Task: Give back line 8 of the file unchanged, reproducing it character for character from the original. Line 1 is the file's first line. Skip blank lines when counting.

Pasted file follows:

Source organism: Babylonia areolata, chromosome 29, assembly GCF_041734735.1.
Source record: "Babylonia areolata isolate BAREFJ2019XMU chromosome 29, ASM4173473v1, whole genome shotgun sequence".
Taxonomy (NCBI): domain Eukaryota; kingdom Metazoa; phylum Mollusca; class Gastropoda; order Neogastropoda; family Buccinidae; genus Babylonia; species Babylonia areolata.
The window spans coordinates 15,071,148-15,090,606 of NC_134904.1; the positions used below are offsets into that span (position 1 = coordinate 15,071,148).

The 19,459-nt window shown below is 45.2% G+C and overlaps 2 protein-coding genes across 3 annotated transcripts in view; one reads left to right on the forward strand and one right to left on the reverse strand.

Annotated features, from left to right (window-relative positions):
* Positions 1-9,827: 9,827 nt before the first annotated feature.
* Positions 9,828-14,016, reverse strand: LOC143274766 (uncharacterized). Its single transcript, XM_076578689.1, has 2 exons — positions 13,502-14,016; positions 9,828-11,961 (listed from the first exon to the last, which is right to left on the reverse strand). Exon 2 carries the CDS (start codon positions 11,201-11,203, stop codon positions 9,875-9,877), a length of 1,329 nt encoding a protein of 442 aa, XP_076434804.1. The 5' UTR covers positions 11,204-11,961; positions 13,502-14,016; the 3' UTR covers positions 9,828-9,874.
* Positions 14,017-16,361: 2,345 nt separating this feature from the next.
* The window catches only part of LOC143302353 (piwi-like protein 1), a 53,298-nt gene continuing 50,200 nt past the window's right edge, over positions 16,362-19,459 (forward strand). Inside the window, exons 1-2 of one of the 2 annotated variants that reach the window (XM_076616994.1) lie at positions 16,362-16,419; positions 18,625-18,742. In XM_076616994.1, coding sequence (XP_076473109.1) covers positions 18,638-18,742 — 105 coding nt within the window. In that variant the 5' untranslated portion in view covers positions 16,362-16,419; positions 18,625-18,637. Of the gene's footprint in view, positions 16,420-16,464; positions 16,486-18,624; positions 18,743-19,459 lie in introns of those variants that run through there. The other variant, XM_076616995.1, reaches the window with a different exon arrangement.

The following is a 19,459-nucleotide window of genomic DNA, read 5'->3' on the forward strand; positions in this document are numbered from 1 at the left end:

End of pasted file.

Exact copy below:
* Positions 9,828-14,016, reverse strand: LOC143274766 (uncharacterized). Its single transcript, XM_076578689.1, has 2 exons — positions 13,502-14,016; positions 9,828-11,961 (listed from the first exon to the last, which is right to left on the reverse strand). Exon 2 carries the CDS (start codon positions 11,201-11,203, stop codon positions 9,875-9,877), a length of 1,329 nt encoding a protein of 442 aa, XP_076434804.1. The 5' UTR covers positions 11,204-11,961; positions 13,502-14,016; the 3' UTR covers positions 9,828-9,874.